financial indicators of a business are deteriorating. This is a case of banks being
unwilling to lend just when you need the money: hence the old saying about a bank
wanting its umbrella back just when it begins to rain. Committed lines of credit can
be arranged for a fee. There are also other means of raising finance quickly on
assets, such as leasing assets or invoice discounting (raising money on debtors).
Shareholder value
Shareholder value is a target. It is enhanced by good operational, strategic and
financial management, undertaking profit improvement measures and making
wise capital allocation decisions as well as a host of non-financial measures.
Therefore you, largely, don’t do it – it results from doing other things… except that
there are conditions when executives can act to increase shareholder value. This
occurs where the financing or organisation of a company is sub-optimal and cor-
recting it releases shareholder value.
Returning shareholder funds
Some companies will return surplus funds to shareholders. This is not the same
as increasing borrowing and using the funds raised to issue dividends to share-
holders or to buy back shares. This latter case is merely a shift in financing from
equity to debt but the first case is where the business managers decide that they
do not have appropriate investment opportunities that will earn an adequate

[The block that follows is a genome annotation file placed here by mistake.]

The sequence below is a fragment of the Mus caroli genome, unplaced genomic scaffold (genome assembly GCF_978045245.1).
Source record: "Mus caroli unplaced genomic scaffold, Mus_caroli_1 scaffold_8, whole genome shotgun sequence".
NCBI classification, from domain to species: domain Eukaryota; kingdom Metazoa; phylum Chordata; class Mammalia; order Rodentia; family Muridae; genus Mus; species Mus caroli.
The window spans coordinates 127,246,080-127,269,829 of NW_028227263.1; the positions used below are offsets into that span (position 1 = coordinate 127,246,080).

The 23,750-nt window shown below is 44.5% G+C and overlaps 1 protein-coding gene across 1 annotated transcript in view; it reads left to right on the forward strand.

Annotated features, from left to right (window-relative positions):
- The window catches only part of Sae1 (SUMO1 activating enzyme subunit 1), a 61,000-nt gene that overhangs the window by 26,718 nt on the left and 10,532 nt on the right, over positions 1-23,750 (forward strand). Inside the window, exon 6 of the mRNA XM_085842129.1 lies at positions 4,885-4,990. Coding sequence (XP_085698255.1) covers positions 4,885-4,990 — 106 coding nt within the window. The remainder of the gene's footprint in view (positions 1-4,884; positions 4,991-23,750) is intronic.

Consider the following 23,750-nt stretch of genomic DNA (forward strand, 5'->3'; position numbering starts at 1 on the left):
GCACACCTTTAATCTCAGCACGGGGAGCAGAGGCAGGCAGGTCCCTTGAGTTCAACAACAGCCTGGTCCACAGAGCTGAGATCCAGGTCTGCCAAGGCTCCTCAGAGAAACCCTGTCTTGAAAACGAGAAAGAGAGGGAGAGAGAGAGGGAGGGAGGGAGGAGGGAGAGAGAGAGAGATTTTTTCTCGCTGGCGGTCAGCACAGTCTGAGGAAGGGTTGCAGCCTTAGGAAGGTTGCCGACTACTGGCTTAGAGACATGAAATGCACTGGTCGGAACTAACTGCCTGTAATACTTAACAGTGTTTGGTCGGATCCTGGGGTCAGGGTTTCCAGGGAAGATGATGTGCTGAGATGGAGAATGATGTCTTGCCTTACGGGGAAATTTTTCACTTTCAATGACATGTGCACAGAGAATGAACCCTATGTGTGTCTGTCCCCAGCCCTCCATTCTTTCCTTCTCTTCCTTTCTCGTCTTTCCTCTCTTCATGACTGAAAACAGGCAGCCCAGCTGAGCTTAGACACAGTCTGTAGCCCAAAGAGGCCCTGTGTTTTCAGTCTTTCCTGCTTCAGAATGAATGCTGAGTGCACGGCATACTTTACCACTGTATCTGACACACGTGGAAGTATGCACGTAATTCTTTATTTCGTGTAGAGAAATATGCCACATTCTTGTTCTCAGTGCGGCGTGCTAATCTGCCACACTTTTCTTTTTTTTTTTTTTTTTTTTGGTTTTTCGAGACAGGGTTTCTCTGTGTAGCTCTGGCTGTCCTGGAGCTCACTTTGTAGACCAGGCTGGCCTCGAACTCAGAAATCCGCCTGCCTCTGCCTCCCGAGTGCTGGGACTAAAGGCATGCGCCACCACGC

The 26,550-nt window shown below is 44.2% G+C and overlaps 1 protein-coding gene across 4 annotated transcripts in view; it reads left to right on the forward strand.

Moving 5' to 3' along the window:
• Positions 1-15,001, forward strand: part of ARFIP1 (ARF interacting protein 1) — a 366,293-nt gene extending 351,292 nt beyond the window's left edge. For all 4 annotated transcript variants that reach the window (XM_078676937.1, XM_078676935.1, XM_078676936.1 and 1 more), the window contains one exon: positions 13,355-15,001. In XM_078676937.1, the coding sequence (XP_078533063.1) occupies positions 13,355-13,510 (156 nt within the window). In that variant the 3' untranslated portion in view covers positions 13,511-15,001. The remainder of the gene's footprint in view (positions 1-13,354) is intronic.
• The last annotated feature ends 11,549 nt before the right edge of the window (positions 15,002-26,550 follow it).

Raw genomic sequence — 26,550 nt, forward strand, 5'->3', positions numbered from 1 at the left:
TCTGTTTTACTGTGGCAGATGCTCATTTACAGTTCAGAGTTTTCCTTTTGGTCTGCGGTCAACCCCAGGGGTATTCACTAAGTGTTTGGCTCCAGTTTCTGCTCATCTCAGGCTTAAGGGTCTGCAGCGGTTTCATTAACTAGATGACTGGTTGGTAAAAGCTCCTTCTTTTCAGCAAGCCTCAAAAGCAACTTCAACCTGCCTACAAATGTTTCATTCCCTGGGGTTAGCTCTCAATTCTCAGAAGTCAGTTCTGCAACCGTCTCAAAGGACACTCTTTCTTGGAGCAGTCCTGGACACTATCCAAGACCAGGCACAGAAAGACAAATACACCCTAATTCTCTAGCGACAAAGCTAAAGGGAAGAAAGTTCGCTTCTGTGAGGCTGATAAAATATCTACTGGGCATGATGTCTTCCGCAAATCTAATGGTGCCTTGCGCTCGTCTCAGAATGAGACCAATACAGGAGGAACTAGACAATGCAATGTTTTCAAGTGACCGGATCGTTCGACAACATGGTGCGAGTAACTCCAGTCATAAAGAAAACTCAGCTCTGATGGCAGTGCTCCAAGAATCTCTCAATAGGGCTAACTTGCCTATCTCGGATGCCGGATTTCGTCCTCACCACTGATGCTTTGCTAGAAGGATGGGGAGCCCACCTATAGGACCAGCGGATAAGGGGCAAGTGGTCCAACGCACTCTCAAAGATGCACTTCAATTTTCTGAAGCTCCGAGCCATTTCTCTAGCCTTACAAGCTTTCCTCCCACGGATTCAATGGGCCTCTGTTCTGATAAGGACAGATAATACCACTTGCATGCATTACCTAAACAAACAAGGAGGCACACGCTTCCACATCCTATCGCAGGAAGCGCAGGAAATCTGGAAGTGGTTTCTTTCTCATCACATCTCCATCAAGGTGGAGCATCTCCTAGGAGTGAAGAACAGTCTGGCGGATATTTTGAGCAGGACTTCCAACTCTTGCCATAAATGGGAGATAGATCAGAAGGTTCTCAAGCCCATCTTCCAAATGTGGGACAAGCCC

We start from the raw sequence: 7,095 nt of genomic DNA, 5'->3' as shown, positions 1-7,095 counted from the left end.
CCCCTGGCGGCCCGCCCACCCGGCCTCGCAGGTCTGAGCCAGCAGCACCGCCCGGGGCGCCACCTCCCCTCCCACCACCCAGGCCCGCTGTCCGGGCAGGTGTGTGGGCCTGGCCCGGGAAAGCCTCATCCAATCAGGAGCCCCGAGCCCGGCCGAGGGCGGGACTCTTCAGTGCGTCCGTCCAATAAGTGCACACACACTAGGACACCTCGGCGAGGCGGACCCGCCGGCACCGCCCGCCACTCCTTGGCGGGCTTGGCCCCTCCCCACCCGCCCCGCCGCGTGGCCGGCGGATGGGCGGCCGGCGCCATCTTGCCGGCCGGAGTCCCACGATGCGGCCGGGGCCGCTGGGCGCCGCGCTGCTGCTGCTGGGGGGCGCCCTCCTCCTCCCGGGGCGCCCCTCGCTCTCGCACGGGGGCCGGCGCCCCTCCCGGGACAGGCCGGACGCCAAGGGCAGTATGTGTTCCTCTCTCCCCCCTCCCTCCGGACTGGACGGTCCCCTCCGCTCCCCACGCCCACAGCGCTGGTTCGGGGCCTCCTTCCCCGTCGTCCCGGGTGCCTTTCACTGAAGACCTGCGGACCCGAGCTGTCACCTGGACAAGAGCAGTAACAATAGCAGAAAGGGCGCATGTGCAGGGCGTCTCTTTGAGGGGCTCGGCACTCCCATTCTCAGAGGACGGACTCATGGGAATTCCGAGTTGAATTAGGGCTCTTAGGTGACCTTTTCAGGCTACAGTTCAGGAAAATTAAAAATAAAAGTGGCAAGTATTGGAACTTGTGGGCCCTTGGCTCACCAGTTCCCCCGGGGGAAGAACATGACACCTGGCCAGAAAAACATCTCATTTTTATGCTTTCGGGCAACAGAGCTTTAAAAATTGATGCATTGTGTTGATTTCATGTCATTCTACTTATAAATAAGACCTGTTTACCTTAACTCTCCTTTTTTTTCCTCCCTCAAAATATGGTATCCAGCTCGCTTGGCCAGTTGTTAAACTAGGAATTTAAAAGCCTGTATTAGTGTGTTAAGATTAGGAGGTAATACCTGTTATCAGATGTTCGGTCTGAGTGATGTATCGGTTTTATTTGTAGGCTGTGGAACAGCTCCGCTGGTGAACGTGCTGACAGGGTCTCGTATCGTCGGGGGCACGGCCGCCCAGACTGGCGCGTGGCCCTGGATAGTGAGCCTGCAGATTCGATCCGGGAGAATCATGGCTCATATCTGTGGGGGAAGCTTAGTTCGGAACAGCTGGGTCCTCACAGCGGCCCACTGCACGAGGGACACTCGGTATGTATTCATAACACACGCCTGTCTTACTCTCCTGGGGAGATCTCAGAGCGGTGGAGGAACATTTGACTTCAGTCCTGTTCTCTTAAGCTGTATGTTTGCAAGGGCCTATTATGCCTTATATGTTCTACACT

shareholder return. Of course, in such circumstances, many executives ignore the
wellbeing of investors and seek out acquisitions in completely alien fields or per-
suade themselves that a poor investment is actually a good one and, as a result,
destroy shareholder value. On the other hand, returning surplus funds to share-
holders through a share buy-back scheme often increases shareholder value.
A conglomerate is a company that is an umbrella for a number of different
businesses and, to a greater or lesser extent, many large companies are con-
glomerates. There is a wealth of academic evidence suggesting that the majority
of company acquisitions destroy shareholder value rather than enhancing it, and
so reversing this agglomeration process will often create value. Inefficiencies arise
from the lack of focus in diversified companies, inadequate detailed understand-
ing by senior management of the wide range of businesses and from corporate
politicking. Such companies are frequently valued by the stock market at a dis-
count to their asset value.
Frequently a company can divest itself of a division or a business either
through a trade sale or a separate flotation and the result is that the two separate
company valuations exceed the original.

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